It’s very common these days to hear claims that the US Civil War, often referred to by southerners as “The War of Northern Aggression,” was not in fact caused by a debate over slavery. It was, so modern apologists claim, a matter of states’ rights and resistance to the “tyranny” of the Federal government by southern states intent on maintaining a more decentralized system of government.
The latter represents a very contrived view of a very complex issue. A review of events leading up to the war makes it evident not only that the war’s direct cause was the slavery question, but that the “states’ rights” issue is largely fabrication.While there was considerable debate over the Federal issue, i.e. whether the central government should be strong or weak (the South generally favored a weak model), the use of “states’ rights” as an excuse for the war by modern apologists totally misses the context of the debate.
In fact, and as will be demonstrated shortly, the Confederacy was actually less friendly to the question of states’ rights than the US government.
To build the case for slavery as the primary cause of the war, we must first review a series of events that started roughly at the time of the Louisiana Purchase in 1803. This event can arguably be seen as the instigating event of the slavery debate, although the subject had been a major factor in the language of the US Constitution in the form of the Three Fifths Compromise, which defined slaves as being worth 3/5 of a “whole person” in terms of population counts for purposes of Congressional representation. This clause was insisted upon by southern representatives, along with preservation of the institution of slavery itself, as a condition of those states signing the Constitution into law and remaining in the Union.
Once Louisiana was acquired, the fledgling US gained 828,000 square miles of nearly empty territory, into which settlers and explorers poured over the next several decades. As areas were settled and became more firmly defined they were delineated first as territories, and eventually as states. This caused friction between the North and South, with often acrimonious debates breaking out over the question of whether new states should be designated as slave-holding or free. This led to the Missouri Compromise, in which the state of Missouri was admitted as a slave state while Maine became a free state, thus maintaining the balance of power between the two camps. This defused the immediate problem, but clearly some mechanism was needed to handle the admission of new states in the future. To address this, the bill included language stating that aside from Missouri, slavery was to be excluded from Louisiana Purchase lands lying north of latitude 36°30′.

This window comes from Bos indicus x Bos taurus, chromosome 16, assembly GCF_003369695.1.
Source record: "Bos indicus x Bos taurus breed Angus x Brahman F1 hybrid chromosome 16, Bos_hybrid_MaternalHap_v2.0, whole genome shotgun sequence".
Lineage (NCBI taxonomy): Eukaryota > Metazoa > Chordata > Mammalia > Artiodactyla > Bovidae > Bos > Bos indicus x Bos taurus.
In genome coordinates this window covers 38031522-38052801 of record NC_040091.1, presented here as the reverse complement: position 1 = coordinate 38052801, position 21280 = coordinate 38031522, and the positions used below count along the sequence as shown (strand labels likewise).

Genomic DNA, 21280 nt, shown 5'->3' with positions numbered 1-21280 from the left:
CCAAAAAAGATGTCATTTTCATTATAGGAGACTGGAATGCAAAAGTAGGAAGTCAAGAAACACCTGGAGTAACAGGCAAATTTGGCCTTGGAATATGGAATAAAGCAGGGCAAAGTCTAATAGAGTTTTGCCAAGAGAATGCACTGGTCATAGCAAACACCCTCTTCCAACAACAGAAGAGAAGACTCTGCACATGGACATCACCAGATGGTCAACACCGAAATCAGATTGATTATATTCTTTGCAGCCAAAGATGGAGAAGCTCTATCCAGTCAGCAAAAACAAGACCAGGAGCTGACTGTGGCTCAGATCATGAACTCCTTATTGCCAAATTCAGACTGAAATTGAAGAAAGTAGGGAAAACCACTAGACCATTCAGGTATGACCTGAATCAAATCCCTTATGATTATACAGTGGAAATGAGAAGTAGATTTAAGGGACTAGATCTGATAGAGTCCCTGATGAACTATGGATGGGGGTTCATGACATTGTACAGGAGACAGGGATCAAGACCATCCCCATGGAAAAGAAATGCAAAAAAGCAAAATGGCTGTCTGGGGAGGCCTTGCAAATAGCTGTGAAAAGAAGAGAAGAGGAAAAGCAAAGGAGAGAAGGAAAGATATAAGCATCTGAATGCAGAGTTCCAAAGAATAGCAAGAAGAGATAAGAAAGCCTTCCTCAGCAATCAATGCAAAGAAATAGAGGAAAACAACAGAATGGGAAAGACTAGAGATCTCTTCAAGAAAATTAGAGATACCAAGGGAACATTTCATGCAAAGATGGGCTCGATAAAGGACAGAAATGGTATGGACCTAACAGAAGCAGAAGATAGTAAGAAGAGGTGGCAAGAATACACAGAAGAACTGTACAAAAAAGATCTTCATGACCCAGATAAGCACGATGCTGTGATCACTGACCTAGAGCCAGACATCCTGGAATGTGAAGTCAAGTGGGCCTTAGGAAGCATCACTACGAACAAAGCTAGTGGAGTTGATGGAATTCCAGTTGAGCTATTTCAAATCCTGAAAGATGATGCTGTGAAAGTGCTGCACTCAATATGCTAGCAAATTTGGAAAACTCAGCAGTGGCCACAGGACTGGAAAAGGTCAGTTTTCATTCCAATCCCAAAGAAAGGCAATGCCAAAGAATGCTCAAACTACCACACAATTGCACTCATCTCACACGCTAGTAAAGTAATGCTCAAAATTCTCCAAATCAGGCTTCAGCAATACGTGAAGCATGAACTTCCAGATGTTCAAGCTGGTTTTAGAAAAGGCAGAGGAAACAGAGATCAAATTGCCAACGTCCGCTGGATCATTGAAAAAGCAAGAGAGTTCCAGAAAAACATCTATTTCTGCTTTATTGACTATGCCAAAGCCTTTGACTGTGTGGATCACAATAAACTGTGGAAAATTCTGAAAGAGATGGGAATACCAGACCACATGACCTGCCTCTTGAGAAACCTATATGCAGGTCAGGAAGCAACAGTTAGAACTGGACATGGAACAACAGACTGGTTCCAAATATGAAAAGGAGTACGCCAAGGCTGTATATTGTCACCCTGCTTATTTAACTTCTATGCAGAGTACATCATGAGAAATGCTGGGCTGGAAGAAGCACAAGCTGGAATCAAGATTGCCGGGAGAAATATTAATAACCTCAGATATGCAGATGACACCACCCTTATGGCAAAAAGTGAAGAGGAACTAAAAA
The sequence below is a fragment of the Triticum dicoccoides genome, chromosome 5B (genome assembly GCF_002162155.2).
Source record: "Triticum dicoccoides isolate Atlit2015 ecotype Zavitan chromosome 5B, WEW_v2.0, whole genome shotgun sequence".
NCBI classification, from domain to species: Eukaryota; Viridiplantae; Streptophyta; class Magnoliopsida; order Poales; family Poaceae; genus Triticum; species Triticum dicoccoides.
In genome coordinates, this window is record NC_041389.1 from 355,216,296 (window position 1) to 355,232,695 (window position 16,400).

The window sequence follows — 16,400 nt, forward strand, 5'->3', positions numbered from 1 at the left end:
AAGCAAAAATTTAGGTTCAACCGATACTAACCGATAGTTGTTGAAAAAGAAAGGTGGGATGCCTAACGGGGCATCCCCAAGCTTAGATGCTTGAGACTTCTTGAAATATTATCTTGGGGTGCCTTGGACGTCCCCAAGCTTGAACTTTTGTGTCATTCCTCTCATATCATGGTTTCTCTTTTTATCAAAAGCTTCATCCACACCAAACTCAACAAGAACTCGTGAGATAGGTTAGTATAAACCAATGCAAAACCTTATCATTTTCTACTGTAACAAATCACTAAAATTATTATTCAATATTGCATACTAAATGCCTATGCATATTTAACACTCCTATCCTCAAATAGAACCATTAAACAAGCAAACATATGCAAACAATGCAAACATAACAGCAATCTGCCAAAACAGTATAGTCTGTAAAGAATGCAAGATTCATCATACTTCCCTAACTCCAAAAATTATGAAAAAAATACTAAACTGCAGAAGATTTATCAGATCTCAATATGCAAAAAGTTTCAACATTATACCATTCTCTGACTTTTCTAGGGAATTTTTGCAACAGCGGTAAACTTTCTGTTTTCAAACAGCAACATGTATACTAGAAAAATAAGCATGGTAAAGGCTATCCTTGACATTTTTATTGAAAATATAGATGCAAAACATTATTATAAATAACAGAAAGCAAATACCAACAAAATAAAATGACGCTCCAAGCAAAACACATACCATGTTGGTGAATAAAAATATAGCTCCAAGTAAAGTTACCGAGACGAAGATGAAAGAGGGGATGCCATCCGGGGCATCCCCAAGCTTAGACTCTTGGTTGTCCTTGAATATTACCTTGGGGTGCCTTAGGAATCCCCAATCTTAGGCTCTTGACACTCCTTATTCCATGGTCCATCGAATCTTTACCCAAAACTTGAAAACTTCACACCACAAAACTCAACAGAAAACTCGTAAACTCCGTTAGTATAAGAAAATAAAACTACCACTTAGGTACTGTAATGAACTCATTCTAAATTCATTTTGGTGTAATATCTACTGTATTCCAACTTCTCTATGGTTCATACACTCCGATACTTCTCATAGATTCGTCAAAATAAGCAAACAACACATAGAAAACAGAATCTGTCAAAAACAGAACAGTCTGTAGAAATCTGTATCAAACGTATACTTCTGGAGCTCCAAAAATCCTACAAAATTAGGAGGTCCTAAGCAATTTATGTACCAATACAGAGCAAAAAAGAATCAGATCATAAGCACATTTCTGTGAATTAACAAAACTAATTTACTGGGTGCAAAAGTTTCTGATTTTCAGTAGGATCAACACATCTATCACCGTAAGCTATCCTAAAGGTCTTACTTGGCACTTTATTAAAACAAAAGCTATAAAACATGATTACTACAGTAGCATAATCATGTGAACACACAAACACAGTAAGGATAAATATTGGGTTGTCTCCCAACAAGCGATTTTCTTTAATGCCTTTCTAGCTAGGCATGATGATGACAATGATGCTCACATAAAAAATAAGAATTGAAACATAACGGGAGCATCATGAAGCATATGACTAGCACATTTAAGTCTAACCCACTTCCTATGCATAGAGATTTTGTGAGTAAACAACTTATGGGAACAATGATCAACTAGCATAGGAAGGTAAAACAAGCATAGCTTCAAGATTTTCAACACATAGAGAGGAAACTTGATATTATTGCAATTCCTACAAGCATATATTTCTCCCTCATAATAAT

The compromise was liked by few, but it allowed the nation to kick the can of the slavery question further down the road for the next generation to decide.
Further friction was created by acquisition of more territory from Mexico following the Texas war of independence and the subsequent admission of the Texas Republic to the Union as a state. In 1846 the Wilmot Proviso was introduced, which sought to ban the adoption of slavery in new states created in territories gained during the War with Mexico.
In 1850 the next major debate arose, and was settled by a group of bills generally referred to as the Compromise of 1850. This admitted California as a free state, settled some territorial disputes between Texas and New Mexico, and abolished the slave trade (though not slavery itself) in the District of Columbia. These bills also had the effect of diluting the Missouri Compromise, since the 36°30′ boundary was traversed in several instances.
Another major legislative event prior to the outbreak of the war was the Kansas-Nebraska Act of 1854. This settled the issue over the two states for which it is named, but also effectively nullified the Missouri Compromise by changing the rules under which states were admitted. Rather than the slave state/free state question being decided by Congress based on the Compromise, the Kansas-Nebraska act actually gave residents the power to decide at the time of admission to the Union whether the state would be slave or free. This last point underscores the speciousness of the “states’ rights” claim made by modern apologists who are attempting to rewrite history from a southern point of view.
Alongside the bills and events noted above (and many others could be added, such as the Fugitive Slave Act of 1850) it is also important to understand sentiment regarding slavery as an institution during this period. Many abolitionist groups sprang up in the US during the early parts of the 19th century, creating the Underground Railroad and advocating for the elimination of slavery across the nation. Various states, such as Ohio and Vermont, included specific language in their Constitutions to exclude slavery. Further impetus was given to this movement with the abolition of slavery in England in 1833, and the divisiveness of the issue both created and destroyed political parties. The Whig party, once a powerful actor in American politics, was basically torn apart when northern members broke with southern groups over the slavery question.
With abolitionist sentiment on the rise, pro slave states saw threats to their long term ability to block attempts to abolish slavery throughout the US. If more “free” states were admitted to the Union, anti-slavery forces would eventually be able to push the issue through Congress and abolish the “Peculiar Institution” that was the foundation of a great deal of southern wealth. Given that the southern economy was almost entirely agrarian and founded on the easy availability of cheap slave labor, this represented a major threat.
The election of Lincoln, an ardent supporter of abolition, in the 1860 elections is almost certainly the straw that broke the camel’s back. The South, fearful that Lincoln would push for nationwide abolition, felt it had no other alternative but secession. Initially each state seceded on its own, but later joined in the loose coalition known as the Confederate States of America.
The CSA Constitution